Master hummusmith Ahmad Yasin doles out zesty lesson plans along with his family-recipe lamb-stuffed grape leaves. With a culinary philosophy that emphasizes the organic relationship of cook and cuisine, Ahmad guides burgeoning food-foodee relationships from their spicy mohammarah honeymoon to the golden anniversary of moist lemony-walnut cake. Catch a glimpse at a culinary world you might master with Ahmad's catering menu, which includes such edible edifications as baked kibbeh, which packs lean ground lamb, pine nuts, garden-fresh herbs and spices, and homemade yogurt in an envelope of golden cracked wheat or a regally red Royal hummus dip (shammandar) whipped from beets, sesame tahini, chickpeas, garlic, and lemon juice and stirred with a jewel-encrusted scepter.
Since 1982, Sea To You Sushi's deft chefs have traveled across the region doling out fresh, meticulously constructed sushi rolls at colleges, businesses, hotels, and country clubs. They cull an extensive supply of ingredients at their store, tapping into the well-stocked stash to guide nascent sushi-smiths through the art of constructing maki and nigiri rolls during Sushi School sessions.
The mobile gourmands also cater private parties, regaling revelers with custom menus and war stories about ferocious clumps of seaweed. Die-hard sushi fans can join Sea To You Sushi's C2U Sushi Club, which grants member discounts and special access to the company's facilities.
The concept for Savory Square Bistro developed "after years of successful 'Friday Night Bistro Night' dinners as part of Chez Boucher Cooking School," according to Hampton–North Hampton Patch. This concept stuck and the cozy, Old World-style eatery continues to share an address with the culinary training center, allowing diners to indulge in rustic meals inspired by French countryside cooking, Asian flavors, and seasonal New England ingredients. For an extra bit of homespun charm, the bistro's chefs invest a bit of extra effort into their recipes by hand cutting each order of frites, making boursin cheese, and curing salmon in in the kitchen. Even though crisp white linens adorn each table, the intimately lit space is decidedly casual. A painted mural of a provincial village swaths one large wall, complementing the room's mustard-yellow and sunset-orange accents. Various bottles of wine fill the cubbies in the mahogany-hued cube shelves that flank the mural.
On any given night at Gordon's Fine Wines & Liquors, guests might hear staff instructors share their favorite French wines or introduce a Speyside scotch. They might also see guest sommeliers, local brewers, or winemakers discuss the production regions and flavors of their most cherished varietals. For more than 75 years, Gordon’s has been a beacon for such talented flavor enthusiasts, recruiting a team of specialized instructors that has earned the alcohol emporium the title of Massachusetts Beverage Business 2012 Retailer of the Year. These professionals have never tired of spinning out lessons—touching on wine education, beer and spirits, cooking, and wine-and-food pairings, which immerses visitors in how to successfully marry cheeses and wines without their parents getting all bent out of shape.
Yet apart from the knowledge spread therein and the discussions bubbling with poignant enthusiasm behind the shelves, Gordon’s also serves as a supplier. Its shelves abound with hundreds of wines—including kosher wines—from every continent except Antarctica, more than 500 types of craft beer, and 300 single-malt scotches.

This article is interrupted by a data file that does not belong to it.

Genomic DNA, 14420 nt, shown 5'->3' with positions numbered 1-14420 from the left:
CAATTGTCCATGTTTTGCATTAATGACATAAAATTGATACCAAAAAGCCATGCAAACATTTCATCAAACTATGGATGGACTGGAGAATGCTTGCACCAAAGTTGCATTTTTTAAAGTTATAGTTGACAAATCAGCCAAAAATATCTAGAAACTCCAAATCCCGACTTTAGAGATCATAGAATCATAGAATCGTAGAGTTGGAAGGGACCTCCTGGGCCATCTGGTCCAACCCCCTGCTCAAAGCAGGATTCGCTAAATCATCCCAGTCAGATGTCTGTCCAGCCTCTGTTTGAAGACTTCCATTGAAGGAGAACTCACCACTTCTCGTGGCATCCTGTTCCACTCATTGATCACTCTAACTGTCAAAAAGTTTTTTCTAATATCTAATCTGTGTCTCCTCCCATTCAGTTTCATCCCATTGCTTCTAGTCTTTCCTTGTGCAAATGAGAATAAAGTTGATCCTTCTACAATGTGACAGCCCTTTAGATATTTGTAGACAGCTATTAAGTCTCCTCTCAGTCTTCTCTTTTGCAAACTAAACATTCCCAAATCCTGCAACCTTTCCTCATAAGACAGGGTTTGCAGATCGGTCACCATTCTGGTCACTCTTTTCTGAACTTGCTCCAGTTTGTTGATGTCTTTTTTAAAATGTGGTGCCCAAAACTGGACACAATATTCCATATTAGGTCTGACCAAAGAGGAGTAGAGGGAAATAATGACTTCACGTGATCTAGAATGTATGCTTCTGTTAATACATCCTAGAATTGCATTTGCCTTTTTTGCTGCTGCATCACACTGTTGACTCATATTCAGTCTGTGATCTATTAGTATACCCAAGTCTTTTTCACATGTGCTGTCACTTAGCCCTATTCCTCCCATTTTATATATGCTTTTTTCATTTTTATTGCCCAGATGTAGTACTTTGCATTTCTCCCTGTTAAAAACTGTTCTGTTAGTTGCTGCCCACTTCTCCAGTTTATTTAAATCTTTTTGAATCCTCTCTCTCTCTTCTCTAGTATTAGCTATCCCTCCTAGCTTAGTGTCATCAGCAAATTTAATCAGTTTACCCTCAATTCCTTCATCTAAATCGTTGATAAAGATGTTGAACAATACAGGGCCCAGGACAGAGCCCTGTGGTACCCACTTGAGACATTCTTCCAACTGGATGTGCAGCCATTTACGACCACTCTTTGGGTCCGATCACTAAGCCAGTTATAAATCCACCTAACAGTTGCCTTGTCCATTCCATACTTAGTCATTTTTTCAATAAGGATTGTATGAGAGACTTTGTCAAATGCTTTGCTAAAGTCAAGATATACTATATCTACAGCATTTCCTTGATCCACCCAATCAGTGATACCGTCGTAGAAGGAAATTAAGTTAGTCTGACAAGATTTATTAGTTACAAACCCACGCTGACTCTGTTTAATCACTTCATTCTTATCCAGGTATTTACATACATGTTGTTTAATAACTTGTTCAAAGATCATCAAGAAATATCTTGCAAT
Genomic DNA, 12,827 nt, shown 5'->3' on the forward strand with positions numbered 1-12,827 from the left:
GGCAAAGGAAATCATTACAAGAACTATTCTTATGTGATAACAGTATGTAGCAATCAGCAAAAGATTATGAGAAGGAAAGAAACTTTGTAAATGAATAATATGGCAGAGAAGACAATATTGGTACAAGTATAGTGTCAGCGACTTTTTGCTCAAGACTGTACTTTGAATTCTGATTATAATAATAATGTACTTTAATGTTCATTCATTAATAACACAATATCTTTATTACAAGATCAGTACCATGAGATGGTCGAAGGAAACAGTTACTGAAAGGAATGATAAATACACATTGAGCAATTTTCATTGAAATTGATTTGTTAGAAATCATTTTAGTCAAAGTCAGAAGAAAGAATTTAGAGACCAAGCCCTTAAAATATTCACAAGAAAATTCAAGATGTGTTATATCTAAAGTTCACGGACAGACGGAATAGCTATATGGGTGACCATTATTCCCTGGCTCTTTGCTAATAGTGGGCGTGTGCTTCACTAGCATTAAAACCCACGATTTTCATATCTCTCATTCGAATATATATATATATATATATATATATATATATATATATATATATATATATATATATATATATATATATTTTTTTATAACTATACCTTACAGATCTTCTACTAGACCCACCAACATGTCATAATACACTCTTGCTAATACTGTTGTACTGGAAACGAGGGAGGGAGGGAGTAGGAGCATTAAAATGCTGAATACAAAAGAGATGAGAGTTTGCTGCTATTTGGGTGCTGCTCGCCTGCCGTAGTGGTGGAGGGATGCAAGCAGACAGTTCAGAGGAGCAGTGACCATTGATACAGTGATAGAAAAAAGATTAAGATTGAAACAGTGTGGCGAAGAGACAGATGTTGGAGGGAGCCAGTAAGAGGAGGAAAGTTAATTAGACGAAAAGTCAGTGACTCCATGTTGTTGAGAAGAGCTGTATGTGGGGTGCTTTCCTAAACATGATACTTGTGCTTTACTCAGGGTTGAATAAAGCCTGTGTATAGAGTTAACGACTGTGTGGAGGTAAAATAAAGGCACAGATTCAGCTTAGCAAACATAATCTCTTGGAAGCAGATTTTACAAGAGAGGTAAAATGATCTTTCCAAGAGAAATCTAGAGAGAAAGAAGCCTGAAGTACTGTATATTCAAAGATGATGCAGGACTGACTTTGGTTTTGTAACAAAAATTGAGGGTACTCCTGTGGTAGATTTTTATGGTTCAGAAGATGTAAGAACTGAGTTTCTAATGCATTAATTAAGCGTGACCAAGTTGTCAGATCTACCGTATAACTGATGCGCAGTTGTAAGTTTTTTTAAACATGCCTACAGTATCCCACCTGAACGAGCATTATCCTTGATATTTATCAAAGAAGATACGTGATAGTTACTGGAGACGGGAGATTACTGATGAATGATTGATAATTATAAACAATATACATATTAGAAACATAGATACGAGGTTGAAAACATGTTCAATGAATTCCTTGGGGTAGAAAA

Those who craft edible masterpieces find what they need at The Cake World. Part shop, part school, it outfits bakers of all experience levels with the stuff and skills they need to create towering, edible sculptures from Satin Ice fondant and gumpaste using special tips, cutters, veiners, modeling tools, and more. Rows of edible embellishments crowd shelves, shiny cookie cutters dangle from hooks, and stacks of diverse cake molds invite bakers to expand their imaginations. In the spacious cake-making studio, hands-on classes cover specific decoration topics, special guest artists lead themed workshops, and kids learn how to decorate cupcakes and cakes during birthday parties.
Butter, sugar, and flour. These three simple ingredients form the basis of each treat cooked up at Oakleaf Cakes. While the ingredients are straightforward, the cakes are anything but, as proven by head baker Amanda Oakleaf and the 4-foot-tall Dora the Explorer cake she constructed on the Food Network?s Cake Challenge. At her shop, Amanda and her team of artists, sculptors, and bakers create treats that run the gamut in flavor and function, from elegant tiers of red velvet to sugary cartoon figurines placed atop marshmallow fondant. Guests can dream up flavor combinations such as gingerbread cake slathered in white-chocolate buttercream or chocolate samoa layered in honey icing, or offer up a 3-D object for Amanda and her team to re-create in meticulous, edible detail. Regularly scheduled cake-decorating classes impart visitors with some of the team?s creative tricks of the trade, such as leveling cakes and keeping schoolchildren from swarming in through the doggy door at the sight of snickerdoodle cupcakes.
The bakery's from-scratch approach extends to the attached caf?, as well. Rather than keeping coffee warm throughout the day, staffers ground and brew each cup to order, using custom-roasted Barrington Coffee beans and an Aeropress. This cutting-edge brewing method is designed to extract exactly enough flavor from the beans to create the best brew possible, and achieves it in less than two minutes. Each sultry cup of joe perfectly complements the bakery's wide assortment of baked goods, which range from classic cupcakes, cookies, and muffins to wholly unique goodies including made-from-scratch pop tarts, artisanal marshmallows, and miniature cheesecakes.